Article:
Value for payment of customs duty: Price relevant for customs valuation under section 14(1) of Customs Act, 1962 is the price for delivery at time and place of importation.
Invoice value of original import or the price actually payable by buyer? High sea sale (HSS) means sale of goods by transfer of documents before clearance of goods from customs. In case of high sea sale (HSS), price charged by importer to assessee would form the assessable value and not the invoice issued to the importer by foreign supplier. – National Wire v. CC 2000(122) ELT 810 (CEGAT) * Godavari Fertilizers v. CC (1996) 81 ELT 535 (CEGAT).
What if the last purchase price is less than original import price? If the purchase is on high seas, the selling price will be naturally higher than the price at which the original buyer imported the goods. However, even if price is lower, the duty will be payable on price at which goods are sold on high seas basis to final importer. Original price at which original buyer purchased the goods cannot be basis for valuation – Excel Glasses Ltd. v. CC 2004 (166) ELT 496 (CESTAT) (In this case, price was lower due to one year delay in arrival of ship).
In Tata Power Co. Ltd. v. CC (2009) 240 ELT 742 (CESTAT), the sale was on high seas. The agreement provided that service charges for services like tender negotiations, participation in international bidding etc. were payable. Bank charges, facilitation fee, demurrage and survey fees were payable at fixed rates as per agreement. It was held that all these are includible as the charges were condition of sale of goods.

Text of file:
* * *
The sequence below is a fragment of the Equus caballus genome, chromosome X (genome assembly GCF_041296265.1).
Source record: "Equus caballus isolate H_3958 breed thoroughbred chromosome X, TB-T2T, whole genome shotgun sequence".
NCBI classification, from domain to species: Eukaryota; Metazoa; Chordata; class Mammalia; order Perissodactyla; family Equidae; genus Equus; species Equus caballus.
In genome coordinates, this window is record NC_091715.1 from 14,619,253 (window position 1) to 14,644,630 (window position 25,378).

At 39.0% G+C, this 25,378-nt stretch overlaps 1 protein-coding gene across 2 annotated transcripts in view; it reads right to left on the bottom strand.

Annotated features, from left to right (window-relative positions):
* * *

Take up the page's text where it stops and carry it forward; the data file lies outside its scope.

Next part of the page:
CBIC circular No. 32/2004-Cus dated 11-5-2004 has clarified that the valuation should be on basis of last sale price. Even if there are more than one high sea sales, the last sale price should be taken for purpose of valuation, as that is the price at which final importation has been caused. If importer is unable to produce original invoice, high sea sale (HSS) contract etc. to establish link, valuation can be done on basis of Valuation Rules.
CBIC Circular No. 33/2017-Cus dated 1-08-2017, The GST council has decided that IGST on high sea sale (s) transactions of imported goods, whether one or multiple, shall be levied and collected only at the time of importation i.e. when the import declarations are filed before the Customs authorities for the customs clearance purposes for the first time. Further, value addition accruing in each such high sea sale shall form part of the value on which IGST is collected at the time of clearance.
The importer (last buyer in the chain) would be required to furnish the entire chain of documents, such as original Invoice, high-seas-sales-contract, details of service charges/commission paid etc, to establish a link between the first contracted price of the goods and the last transaction. In case of a doubt regarding the truth or accuracy of the declared value, the department may reject the declared transaction value and determination the price of the imported goods as provided in the Customs Valuation rules.
Therefore, IGST payable on the [LAST PURCHASE PRICE (+) BASIC CUSTOMS DUTY (+) SOCIAL WELFARE SURCHARGE (+) ADDITIONAL CUSTOMS DUTIES] @ applicable GST rates.
High seas sales agreement to be on stamp paper and dated after ship commences journey – As per CC, ACC. Mumbai Facility Notice No. 18/2012 dated 22-5-2012 [280 ELT T15], High Seas sale agreement should be on stamp paper of Rs. 100 in Maharashtra [The reason given is that the agreement is similar to Customs bond. Really it is not similar to customs bond at all. However, instead of fighting over petty issues, advisable to execute agreement on stamp paper of value as per State law.
Note: The agreement date should be after the ship has started sailing, not because law requires so, but to avoid harassment of customs and sales tax authorities.